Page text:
going in for sports after serious traumas. But what do you think about a man without legs who managed
to reach the top of the Everest, the highest mountain in the world?
A middle-aged man from New Zealand painfully hauled himself up the last few feet to the summit of Mount Everest this week. Nothing so unusual in that - after all, climbing Everest has become so popular that its
slopes are often crowded, and more than 100 people have scaled the mountain already this year - but Mark
Inglis is different: he has no legs.
Javier Pena never saw himself working with people with disabilities, let alone leading a 25-member band whose members struggle
with Down’s syndrome, cerebral palsy, autism and blindness. Read more here
Tanni Grey Thompson OBE is probably the best known disabled athlete, representing Britain in distances from 100m to 800m.
She has won 14 Paralympic medals including 9 gold's and she has broken over 20 records. She has also won 5 London Marat-
hons as a wheelchair athlete and has become a TV presenter.
Designed to illustrate the potential of people with disabilities, the Super Ability Exhibition is the first
photo collection of its kind to provide a social history of the major achievements of the disabled in Qatar.
Marla Runyan is a legally blind marathon runner and has set several track and field records at the Paralympics in Atlanta, 1996.
She has represented the US at the 2000 Olympics and became the first legally blind athlete to compete in an Olympics.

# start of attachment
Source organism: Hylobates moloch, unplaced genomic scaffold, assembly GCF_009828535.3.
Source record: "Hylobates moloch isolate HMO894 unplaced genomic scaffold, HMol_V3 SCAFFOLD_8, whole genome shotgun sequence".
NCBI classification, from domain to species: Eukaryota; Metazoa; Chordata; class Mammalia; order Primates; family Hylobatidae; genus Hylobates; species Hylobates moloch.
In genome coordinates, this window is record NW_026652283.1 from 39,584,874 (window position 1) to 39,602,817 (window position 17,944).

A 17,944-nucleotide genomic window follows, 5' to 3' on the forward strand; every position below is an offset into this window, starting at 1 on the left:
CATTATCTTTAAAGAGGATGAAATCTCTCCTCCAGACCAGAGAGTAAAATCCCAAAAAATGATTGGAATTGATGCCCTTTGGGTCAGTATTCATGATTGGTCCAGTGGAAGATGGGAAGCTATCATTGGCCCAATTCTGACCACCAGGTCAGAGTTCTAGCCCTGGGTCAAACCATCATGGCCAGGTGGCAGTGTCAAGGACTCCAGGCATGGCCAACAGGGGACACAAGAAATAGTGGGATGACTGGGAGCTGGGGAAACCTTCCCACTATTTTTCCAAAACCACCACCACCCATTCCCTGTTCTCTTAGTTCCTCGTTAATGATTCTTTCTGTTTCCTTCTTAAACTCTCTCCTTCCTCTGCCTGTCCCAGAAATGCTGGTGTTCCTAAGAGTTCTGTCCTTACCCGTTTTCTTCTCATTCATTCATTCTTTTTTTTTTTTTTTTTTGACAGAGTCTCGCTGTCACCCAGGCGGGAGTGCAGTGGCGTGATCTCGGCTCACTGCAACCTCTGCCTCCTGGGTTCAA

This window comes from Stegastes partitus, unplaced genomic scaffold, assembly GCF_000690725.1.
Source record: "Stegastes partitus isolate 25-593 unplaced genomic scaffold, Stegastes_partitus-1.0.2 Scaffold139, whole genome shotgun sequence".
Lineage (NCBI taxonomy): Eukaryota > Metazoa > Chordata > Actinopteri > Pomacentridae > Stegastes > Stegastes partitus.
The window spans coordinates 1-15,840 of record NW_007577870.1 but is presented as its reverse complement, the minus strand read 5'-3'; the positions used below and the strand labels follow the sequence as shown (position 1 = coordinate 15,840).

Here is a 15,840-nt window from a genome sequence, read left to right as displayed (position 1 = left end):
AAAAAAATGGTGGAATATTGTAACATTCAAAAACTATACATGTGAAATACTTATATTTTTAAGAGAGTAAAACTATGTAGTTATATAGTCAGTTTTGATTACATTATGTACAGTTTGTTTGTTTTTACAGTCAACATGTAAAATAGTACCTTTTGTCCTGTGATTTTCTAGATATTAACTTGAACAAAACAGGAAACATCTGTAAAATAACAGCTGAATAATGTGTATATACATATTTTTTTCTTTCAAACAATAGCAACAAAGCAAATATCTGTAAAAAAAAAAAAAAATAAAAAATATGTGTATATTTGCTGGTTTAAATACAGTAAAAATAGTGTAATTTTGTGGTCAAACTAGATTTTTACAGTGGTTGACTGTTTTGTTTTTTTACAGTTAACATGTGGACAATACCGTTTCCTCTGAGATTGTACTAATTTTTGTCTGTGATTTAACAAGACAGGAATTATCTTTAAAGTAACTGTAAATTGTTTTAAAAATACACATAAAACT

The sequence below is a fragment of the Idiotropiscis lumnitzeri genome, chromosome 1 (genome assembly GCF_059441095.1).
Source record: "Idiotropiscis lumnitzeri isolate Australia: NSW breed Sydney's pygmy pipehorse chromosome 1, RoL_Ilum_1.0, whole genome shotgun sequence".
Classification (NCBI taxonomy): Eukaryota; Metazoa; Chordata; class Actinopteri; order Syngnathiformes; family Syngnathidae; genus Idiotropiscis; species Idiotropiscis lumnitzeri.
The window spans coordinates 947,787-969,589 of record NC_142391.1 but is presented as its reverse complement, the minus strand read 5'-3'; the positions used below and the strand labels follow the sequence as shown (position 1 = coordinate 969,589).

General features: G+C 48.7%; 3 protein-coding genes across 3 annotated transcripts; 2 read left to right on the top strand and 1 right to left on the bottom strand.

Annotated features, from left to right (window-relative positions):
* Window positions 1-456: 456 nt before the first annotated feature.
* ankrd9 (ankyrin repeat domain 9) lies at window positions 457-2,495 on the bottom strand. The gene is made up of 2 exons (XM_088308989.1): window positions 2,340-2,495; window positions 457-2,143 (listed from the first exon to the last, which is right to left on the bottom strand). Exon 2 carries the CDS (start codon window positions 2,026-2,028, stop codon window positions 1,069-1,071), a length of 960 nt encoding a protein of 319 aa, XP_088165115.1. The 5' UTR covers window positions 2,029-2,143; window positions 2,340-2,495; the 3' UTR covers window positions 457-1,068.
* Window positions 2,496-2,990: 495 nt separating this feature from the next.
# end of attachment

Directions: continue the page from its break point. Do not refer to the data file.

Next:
Erik Weihenmayer became the first blind person to conquer the tallest mountain in the world. This ex school teacher is not only
the first blind person to summit Mount Everest but also one of only about 100 people to successfully summit the highest peaks
of the world's seven continents.
Hein Wagner, a Blind-from-birth Capetonian, drove into the record books when he set a new World Land Speed Record for a
Blind Driver at 322.50 kph (200.393 mph) on the 5.5 km long runway at Upington International Airport in the Northern Cape
Itzhak Perlman is an Israeli-American violinist, conductor and teacher. He is a renowned musician who contracted Polio at age
four and today uses crutches or a wheelchair and plays the violin while seated. In 1986 he received the Medal of Liberty from
President Reagan. He is also an advocate for people with disabilities and promotes laws to allow easier access to buildings and transport.
Karin Murakzko wears a leg brace as a result of spina bifida. She is a doctor who practices a top speciality of
medice: neurosurgery. She has called her own medical condition "a challenge not a barrier." One of her former
patients was quoted by the New York Times: "I never noticed she was handicapped. All I know is that she was
the best doctor and the kindest person I ever met."
Francisco Goya (1746-1828) was a Spanish painter who suffered an illness which left him deaf at 46. He went on to create some
of the best known Spanish art of the 19th Century. He provided inspiration for the work of later artists including Picasso and Monet.
Helen Keller was an American author, political activist and lecturer who was blind, deaf and mute. She was the first deaf and
blind person to be awarded a Bachelor of Arts degree.
Albert Einstein, the famous mathematician and physicist, had a learning disability and did not speak until he was three years
old. He found maths and writing difficult at school but went on to become one of the best known scientists of all time winning the
Nobel Prize for Physics in 1921.
Michael R Browne for Gowrings Mobility:Leading the way in wheelchair accessible disabled vehicles. With a range of new and
used mobility vehicles.http://www.gowringsmobility.co.uk/ and http://www.gowringsmobility.co.uk/approved-used-vehicles/